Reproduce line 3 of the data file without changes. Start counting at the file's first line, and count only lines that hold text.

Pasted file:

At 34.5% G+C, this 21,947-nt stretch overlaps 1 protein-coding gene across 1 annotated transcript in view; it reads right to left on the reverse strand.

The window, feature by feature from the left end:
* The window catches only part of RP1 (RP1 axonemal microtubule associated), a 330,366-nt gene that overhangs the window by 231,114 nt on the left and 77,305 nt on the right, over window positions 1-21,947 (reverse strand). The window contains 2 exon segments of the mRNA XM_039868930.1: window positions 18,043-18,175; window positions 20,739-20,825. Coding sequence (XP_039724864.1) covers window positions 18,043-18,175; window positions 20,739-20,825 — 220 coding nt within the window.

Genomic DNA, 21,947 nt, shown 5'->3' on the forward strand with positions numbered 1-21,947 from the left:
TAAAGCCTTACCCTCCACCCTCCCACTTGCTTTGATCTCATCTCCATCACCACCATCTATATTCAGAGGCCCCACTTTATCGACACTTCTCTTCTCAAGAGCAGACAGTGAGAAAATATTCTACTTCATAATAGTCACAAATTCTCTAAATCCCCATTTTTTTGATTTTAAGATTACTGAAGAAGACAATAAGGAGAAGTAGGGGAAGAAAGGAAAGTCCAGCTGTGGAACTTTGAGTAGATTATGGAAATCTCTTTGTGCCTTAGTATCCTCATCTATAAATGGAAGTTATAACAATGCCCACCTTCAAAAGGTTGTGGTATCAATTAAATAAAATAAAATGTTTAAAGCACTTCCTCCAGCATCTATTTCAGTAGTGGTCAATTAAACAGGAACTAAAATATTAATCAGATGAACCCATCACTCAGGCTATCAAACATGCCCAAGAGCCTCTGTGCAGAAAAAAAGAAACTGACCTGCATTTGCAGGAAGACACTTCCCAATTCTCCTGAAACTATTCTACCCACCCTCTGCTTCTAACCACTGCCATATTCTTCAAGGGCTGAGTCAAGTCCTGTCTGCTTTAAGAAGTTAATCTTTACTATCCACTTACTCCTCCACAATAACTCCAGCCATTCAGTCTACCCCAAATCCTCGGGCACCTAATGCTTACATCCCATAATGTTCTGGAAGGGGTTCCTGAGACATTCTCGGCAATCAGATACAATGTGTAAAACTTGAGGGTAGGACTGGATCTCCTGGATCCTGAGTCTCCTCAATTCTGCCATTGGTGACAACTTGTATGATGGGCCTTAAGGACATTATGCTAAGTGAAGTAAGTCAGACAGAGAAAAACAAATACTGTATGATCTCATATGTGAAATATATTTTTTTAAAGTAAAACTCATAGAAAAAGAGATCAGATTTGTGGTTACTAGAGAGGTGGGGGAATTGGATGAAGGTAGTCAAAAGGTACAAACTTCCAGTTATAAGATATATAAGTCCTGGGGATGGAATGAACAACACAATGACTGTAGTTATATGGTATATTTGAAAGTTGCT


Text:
* The window catches only part of RP1 (RP1 axonemal microtubule associated), a 330,366-nt gene that overhangs the window by 231,114 nt on the left and 77,305 nt on the right, over window positions 1-21,947 (reverse strand). The window contains 2 exon segments of the mRNA XM_039868930.1: window positions 18,043-18,175; window positions 20,739-20,825. Coding sequence (XP_039724864.1) covers window positions 18,043-18,175; window positions 20,739-20,825 — 220 coding nt within the window.